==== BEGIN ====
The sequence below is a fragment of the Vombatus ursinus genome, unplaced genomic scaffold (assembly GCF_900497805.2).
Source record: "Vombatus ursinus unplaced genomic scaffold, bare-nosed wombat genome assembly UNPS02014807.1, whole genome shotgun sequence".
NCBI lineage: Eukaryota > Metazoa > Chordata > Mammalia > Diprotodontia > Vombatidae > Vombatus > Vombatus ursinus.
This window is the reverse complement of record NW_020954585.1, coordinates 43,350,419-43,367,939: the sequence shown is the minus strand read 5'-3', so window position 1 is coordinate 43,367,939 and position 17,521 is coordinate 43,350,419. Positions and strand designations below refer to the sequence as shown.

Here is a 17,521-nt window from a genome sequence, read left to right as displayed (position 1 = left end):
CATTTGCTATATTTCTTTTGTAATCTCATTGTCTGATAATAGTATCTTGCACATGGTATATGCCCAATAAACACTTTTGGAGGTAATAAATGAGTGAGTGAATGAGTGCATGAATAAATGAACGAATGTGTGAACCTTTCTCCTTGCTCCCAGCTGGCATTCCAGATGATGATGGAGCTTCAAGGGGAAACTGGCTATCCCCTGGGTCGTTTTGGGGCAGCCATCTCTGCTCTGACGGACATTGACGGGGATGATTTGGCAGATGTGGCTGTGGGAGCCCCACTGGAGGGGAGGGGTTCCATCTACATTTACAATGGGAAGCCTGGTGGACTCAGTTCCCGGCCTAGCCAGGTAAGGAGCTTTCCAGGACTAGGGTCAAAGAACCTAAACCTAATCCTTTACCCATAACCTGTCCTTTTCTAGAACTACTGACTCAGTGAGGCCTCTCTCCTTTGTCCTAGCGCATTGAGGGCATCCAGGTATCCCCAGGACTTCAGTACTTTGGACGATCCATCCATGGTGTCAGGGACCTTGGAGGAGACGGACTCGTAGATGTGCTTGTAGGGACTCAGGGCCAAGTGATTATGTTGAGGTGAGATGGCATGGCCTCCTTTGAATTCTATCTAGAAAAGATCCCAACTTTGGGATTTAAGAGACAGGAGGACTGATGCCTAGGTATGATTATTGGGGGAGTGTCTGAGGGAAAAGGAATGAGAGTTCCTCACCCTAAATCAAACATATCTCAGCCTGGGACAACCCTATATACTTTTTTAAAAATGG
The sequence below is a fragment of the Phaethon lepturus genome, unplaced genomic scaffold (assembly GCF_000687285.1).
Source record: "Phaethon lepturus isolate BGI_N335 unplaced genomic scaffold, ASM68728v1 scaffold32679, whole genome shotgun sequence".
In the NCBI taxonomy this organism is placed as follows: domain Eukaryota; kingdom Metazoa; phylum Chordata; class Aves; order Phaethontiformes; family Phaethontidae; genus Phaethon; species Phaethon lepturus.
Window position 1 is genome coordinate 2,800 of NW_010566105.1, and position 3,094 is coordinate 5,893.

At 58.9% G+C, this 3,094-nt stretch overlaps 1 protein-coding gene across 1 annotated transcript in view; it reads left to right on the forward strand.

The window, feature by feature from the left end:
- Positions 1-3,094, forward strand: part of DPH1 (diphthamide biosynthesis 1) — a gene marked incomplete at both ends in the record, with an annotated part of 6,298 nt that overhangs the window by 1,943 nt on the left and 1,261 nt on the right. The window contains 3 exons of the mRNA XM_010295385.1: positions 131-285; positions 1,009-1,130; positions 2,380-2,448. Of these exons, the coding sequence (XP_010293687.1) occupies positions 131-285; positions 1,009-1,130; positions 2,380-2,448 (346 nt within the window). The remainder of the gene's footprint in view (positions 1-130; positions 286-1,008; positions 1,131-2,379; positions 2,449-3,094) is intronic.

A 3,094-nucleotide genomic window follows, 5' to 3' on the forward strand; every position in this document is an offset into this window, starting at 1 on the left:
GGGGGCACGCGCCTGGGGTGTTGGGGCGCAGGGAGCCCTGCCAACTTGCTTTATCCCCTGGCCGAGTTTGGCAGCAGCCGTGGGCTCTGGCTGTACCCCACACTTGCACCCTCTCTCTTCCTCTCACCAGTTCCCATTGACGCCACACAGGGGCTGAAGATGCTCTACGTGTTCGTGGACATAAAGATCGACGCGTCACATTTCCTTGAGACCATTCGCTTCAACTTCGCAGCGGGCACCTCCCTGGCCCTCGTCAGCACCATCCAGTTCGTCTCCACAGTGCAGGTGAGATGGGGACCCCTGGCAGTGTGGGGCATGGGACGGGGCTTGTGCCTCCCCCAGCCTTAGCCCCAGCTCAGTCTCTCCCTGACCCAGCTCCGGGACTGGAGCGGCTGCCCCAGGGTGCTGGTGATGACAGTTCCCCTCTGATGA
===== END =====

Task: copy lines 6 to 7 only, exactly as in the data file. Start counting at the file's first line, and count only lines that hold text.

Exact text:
CATTTGCTATATTTCTTTTGTAATCTCATTGTCTGATAATAGTATCTTGCACATGGTATATGCCCAATAAACACTTTTGGAGGTAATAAATGAGTGAGTGAATGAGTGCATGAATAAATGAACGAATGTGTGAACCTTTCTCCTTGCTCCCAGCTGGCATTCCAGATGATGATGGAGCTTCAAGGGGAAACTGGCTATCCCCTGGGTCGTTTTGGGGCAGCCATCTCTGCTCTGACGGACATTGACGGGGATGATTTGGCAGATGTGGCTGTGGGAGCCCCACTGGAGGGGAGGGGTTCCATCTACATTTACAATGGGAAGCCTGGTGGACTCAGTTCCCGGCCTAGCCAGGTAAGGAGCTTTCCAGGACTAGGGTCAAAGAACCTAAACCTAATCCTTTACCCATAACCTGTCCTTTTCTAGAACTACTGACTCAGTGAGGCCTCTCTCCTTTGTCCTAGCGCATTGAGGGCATCCAGGTATCCCCAGGACTTCAGTACTTTGGACGATCCATCCATGGTGTCAGGGACCTTGGAGGAGACGGACTCGTAGATGTGCTTGTAGGGACTCAGGGCCAAGTGATTATGTTGAGGTGAGATGGCATGGCCTCCTTTGAATTCTATCTAGAAAAGATCCCAACTTTGGGATTTAAGAGACAGGAGGACTGATGCCTAGGTATGATTATTGGGGGAGTGTCTGAGGGAAAAGGAATGAGAGTTCCTCACCCTAAATCAAACATATCTCAGCCTGGGACAACCCTATATACTTTTTTAAAAATGG
The sequence below is a fragment of the Phaethon lepturus genome, unplaced genomic scaffold (assembly GCF_000687285.1).